Does education have to be a partisan issue — maybe not

Our nation has a two-party adversarial system of government, but do we always need to be adversaries?

In the past, leaders in Washington acted in a bipartisan or nonpartisan way on a number of important issues, chiefly foreign policy and education, however that’s no longer the case.

On Capitol Hill, we’re entering a period of bruising congressional foreign policy battles over Pacific trade, relations with Cuba and an Iranian arms deal. Do we also need to treat school children and education like Whack-a-Mole? Hopefully not, and there is reason to hope.

Recently, the United States Senate passed a major piece of education legislation where Tea Party Republicans and liberal Democrats found common ground.

Less hopeful are the signs from the field of Republican presidential candidates. Scott Walker recently gutted the budget for Wisconsin’s higher education system to show how tough he could be as a budget cutter on the campaign trail. While the Senate has backed away from the drill and kill approach where the answer to everything is testing students, Jeb Bush still is beating that drum. Jeb, Marco Rubio and their sparring partners want to privatize schools. Privatization isn’t a silver bullet — far from it.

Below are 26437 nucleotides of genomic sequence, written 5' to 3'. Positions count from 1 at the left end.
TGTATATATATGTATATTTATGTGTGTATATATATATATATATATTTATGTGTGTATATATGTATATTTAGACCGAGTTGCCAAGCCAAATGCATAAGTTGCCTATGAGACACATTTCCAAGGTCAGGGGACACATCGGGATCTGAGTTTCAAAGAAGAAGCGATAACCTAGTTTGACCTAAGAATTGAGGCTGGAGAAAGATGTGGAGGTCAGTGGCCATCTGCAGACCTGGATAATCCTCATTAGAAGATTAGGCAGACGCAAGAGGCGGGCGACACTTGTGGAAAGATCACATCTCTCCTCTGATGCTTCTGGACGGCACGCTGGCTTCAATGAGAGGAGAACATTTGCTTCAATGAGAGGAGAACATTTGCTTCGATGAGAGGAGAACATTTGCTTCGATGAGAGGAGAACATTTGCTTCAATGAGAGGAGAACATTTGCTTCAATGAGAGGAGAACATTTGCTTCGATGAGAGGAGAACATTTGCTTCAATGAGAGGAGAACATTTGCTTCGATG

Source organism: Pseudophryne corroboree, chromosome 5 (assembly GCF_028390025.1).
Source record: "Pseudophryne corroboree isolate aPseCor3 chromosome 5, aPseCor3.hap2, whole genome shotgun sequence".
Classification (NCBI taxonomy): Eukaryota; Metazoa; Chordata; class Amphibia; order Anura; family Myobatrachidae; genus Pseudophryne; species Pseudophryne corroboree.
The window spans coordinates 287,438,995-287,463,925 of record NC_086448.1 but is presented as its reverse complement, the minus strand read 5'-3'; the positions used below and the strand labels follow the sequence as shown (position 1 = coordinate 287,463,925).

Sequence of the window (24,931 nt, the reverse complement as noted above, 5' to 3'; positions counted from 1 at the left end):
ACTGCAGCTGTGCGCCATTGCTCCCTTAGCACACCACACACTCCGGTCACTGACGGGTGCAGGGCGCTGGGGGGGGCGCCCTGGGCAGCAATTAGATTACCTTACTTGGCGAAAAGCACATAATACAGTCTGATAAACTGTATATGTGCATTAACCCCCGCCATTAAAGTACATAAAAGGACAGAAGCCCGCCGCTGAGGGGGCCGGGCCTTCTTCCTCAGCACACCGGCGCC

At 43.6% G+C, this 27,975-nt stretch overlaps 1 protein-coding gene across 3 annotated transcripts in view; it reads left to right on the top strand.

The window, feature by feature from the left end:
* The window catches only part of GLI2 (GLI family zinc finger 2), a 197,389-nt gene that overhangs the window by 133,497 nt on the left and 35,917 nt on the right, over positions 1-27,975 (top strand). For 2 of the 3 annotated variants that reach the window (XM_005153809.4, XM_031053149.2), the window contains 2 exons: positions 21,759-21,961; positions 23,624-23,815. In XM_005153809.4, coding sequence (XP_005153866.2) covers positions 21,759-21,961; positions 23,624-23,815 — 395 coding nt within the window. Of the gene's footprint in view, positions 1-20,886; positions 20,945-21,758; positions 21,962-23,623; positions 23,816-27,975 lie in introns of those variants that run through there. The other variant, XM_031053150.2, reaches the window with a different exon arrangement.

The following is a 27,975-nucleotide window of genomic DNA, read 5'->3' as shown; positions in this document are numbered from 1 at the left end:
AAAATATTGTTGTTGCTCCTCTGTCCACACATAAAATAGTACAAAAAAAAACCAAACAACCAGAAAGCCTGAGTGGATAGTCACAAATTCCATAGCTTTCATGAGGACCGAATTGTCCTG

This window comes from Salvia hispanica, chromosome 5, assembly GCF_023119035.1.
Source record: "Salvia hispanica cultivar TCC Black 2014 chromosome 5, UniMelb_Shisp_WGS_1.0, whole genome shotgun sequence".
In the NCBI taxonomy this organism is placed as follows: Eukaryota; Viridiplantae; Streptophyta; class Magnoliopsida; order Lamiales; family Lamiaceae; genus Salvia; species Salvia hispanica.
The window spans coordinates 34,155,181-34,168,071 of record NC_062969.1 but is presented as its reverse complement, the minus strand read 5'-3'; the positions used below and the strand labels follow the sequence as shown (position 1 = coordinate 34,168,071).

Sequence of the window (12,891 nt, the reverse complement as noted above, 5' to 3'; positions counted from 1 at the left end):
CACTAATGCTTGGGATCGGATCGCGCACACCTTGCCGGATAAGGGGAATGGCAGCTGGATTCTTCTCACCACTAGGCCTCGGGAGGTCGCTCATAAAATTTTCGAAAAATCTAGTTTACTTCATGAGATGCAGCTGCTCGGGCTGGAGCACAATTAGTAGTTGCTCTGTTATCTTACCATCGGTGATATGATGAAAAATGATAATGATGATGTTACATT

Within walking distance from the White House, children attending DC’s public schools were served spoiled milk and fed Slim Jims as their main course by a food service operator last year that replaced the school district’s public employees. The vendor, Chartwells, ultimately had to reimburse DC’s public schools $19 million for their misdeeds.

Rather than serving up Slim Jims in the cafeteria or slimmed down education offerings in the classroom, instead of searching for a silver bullet, we need is to find serious leaders willing to cross the aisle and find common ground. In 2016, let’s support candidates who support public schools, teachers and the children they serve. Education doesn’t need to be a partisan issue.

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